Eye Problems May Be Early GPA Symptom; Rituxan Helps in Recurrent Cases

Eye Problems May Be Early GPA Symptom; Rituxan Helps in Recurrent Cases

Eye problems are a common symptom of granulomatosis with polyangiitis, of which clinicians should be aware as it can be an initial symptom of the disease, a study reports.

Most of the time these manifestations are treatable by conventional immunosuppressive therapy. But for cases where problems are recurrent or do not respond to treatment, Rituxan (rituximab) seems to be beneficial, leading to a high rate of remission.

The study, “Ocular involvement in granulomatosis with polyangiitis: A single-center cohort study on 63 patients,” was published in the journal Autoimmunity Reviews.

Granulomatosis with polyangiitis (GPA) is a type of ANCA-associated vasculitis marked by blood vessel inflammation of the respiratory tract and lungs. However, patients with this disease may develop other clinical manifestations.

Because of that, clinicians “must be aware of the different manifestations of this disease to avoid a diagnostic delay” and start appropriate therapy early, researchers stated.

One of the other symptoms of GPA is eye inflammation. It is common for patients to note vision problems, eye redness, burning, or pain. In some cases, eye problems can be the first sign of disease.

In this study, researchers analyzed a group of GPA patients referred to the National Referral Center for Vasculitis, Cochin Hospital, in France, to investigate the type of eye manifestations they had, how they were treated, and what the outcome was.

In the 308 GPA patients studied, there was a prevalence of 38.6% (119 patients) of eye manifestations related to the disease.

From this group, 63 patients were selected for further analysis. Their medical records were reviewed, with follow-up data available for a median of 50.5 months.

Analysis revealed that the most common eye disorders were scleritis (26.8%), episcleritis (26.8%), followed by disease of the eye socket, called orbital disease (20.6%).

Scleritis is inflammation of the white, tough coating of the eye, called the sclera. Episcleritis refers to  inflammation of the tissue lying between the sclera and the lining of inner eyelids and sclera. Those problems affected both eyes in 29.1% of the patients and resulted in loss of visual acuity in 16.7% of them.

Most of the time (57.1% of the patients) GPA onset was accompanied by an eye disorder together with other broader, or systemic, symptoms (e.g. lung and kidney involvement). However, in a few patients (14.3%), an eye problem was the first sign of the disease. For the other 28.6%, eye disorders only appeared later on.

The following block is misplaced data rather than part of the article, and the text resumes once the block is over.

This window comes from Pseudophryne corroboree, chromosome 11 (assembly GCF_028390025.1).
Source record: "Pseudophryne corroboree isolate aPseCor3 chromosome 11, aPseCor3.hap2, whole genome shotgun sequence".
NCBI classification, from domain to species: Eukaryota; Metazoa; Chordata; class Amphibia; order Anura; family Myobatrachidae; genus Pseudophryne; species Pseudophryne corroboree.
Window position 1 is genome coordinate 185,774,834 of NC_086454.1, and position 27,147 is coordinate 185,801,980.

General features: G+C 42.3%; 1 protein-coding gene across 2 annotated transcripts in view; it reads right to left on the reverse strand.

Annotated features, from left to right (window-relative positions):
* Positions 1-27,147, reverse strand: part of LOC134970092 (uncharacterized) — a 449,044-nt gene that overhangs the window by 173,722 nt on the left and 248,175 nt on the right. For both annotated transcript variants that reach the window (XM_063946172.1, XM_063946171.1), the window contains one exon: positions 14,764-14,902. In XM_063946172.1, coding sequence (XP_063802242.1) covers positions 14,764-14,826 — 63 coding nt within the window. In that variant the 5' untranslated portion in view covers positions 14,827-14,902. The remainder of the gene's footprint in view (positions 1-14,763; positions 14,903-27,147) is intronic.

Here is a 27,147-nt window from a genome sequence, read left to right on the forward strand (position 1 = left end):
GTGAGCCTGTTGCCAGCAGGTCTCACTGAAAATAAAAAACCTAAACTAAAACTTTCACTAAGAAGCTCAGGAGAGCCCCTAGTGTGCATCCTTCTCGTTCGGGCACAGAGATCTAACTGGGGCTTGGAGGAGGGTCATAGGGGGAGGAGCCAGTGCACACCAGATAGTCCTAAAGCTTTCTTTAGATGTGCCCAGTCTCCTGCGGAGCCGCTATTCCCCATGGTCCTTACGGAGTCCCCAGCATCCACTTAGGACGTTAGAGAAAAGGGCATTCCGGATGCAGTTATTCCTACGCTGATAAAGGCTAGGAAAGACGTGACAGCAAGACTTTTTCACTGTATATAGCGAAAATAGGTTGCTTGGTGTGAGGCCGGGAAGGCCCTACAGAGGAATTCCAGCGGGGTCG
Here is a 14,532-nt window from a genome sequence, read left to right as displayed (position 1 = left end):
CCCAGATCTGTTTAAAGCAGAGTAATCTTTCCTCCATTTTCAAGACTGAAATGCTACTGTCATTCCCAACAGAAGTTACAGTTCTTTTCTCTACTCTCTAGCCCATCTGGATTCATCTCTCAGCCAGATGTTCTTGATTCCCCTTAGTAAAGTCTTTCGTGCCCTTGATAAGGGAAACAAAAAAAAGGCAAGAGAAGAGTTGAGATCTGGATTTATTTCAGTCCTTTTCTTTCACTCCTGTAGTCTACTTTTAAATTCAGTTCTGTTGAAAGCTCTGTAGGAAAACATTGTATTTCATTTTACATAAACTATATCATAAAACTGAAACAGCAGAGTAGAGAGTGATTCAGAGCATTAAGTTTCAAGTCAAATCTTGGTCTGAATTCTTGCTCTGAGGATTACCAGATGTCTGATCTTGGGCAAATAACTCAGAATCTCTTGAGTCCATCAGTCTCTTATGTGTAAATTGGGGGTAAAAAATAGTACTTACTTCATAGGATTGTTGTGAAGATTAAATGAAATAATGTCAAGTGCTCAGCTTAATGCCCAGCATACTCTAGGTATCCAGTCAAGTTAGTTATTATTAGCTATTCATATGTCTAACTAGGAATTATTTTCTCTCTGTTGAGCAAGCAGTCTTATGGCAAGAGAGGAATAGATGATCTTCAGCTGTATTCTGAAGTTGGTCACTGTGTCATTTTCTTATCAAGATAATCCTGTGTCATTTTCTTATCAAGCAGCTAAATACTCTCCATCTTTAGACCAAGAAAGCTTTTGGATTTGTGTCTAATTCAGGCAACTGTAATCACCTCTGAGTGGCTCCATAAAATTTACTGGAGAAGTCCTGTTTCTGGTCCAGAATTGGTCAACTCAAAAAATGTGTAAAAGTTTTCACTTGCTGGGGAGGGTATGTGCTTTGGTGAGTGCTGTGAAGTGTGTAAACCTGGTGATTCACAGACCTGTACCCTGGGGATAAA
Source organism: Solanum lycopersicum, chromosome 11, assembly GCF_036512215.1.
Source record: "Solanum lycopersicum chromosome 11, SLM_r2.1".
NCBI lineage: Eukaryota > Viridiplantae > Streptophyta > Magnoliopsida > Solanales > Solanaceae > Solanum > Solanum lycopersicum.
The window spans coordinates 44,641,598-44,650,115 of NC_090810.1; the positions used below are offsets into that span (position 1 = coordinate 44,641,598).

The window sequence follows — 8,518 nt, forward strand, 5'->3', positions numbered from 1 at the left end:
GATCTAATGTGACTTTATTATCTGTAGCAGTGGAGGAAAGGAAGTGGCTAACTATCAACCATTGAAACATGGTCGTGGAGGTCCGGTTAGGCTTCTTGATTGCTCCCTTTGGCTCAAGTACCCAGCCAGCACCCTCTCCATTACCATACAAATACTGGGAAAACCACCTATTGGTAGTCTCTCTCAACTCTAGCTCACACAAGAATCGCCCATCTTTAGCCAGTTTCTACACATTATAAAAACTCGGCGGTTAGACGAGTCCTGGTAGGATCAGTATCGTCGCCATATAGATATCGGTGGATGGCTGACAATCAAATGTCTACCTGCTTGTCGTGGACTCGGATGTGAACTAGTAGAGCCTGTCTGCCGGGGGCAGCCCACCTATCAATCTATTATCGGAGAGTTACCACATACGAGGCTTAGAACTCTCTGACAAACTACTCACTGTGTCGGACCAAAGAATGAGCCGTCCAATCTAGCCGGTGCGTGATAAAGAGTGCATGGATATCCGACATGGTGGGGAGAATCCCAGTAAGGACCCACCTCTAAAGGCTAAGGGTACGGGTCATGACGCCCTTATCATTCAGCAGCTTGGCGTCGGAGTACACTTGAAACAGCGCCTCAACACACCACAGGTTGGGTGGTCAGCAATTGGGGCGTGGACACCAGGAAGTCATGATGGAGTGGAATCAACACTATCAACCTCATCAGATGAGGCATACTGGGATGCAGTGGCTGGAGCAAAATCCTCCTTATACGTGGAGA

In most cases, doctors prescribed treatment for GPA due to the patients’ systemic problems, although in 19.0% of the subjects that indication was suggested due to an eye manifestation.

Most (80.9%) resolved with conventional immunosuppressive therapy (corticosteroids, cyclophosphamide, azathriopine or methotrexate) in six to 12 months. In the remaining 19.1%, symptoms persisted or worsened.

In those whose eye disease was recurrent or did not respond to initial treatment, Rituxan (rituximab) was the most commonly chosen therapy to achieve remission.

The medicine seemed to be useful for this group of patients; it led to symptom disappearance in 91.7% of the cases, compared to 72.3% of those taking cyclophosphamide.

Considering the results, researchers stated that eye involvement is not uncommon in GPA, but may be under-recognized, especially when it is the first symptom of the disease.

“Clinicians must be aware of this involvement, since it reflects activity of GPA and requires systemic immunosuppressive drugs to control the symptoms,” they stated.

Rituxan “appears to be a useful tool in inducing remission and controlling relapses” in these patients and when cyclophosphamide fails to control the eye manifestations, they added.

Ana is a molecular biologist enthusiastic about innovation and communication. In her role as a science writer she wishes to bring the advances in medical science and technology closer to the public, particularly to those most in need of them. Ana holds a PhD in Biomedical Sciences from the University of Lisbon, Portugal, where she focused her research on molecular biology, epigenetics and infectious diseases.
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Ana is a molecular biologist enthusiastic about innovation and communication. In her role as a science writer she wishes to bring the advances in medical science and technology closer to the public, particularly to those most in need of them. Ana holds a PhD in Biomedical Sciences from the University of Lisbon, Portugal, where she focused her research on molecular biology, epigenetics and infectious diseases.
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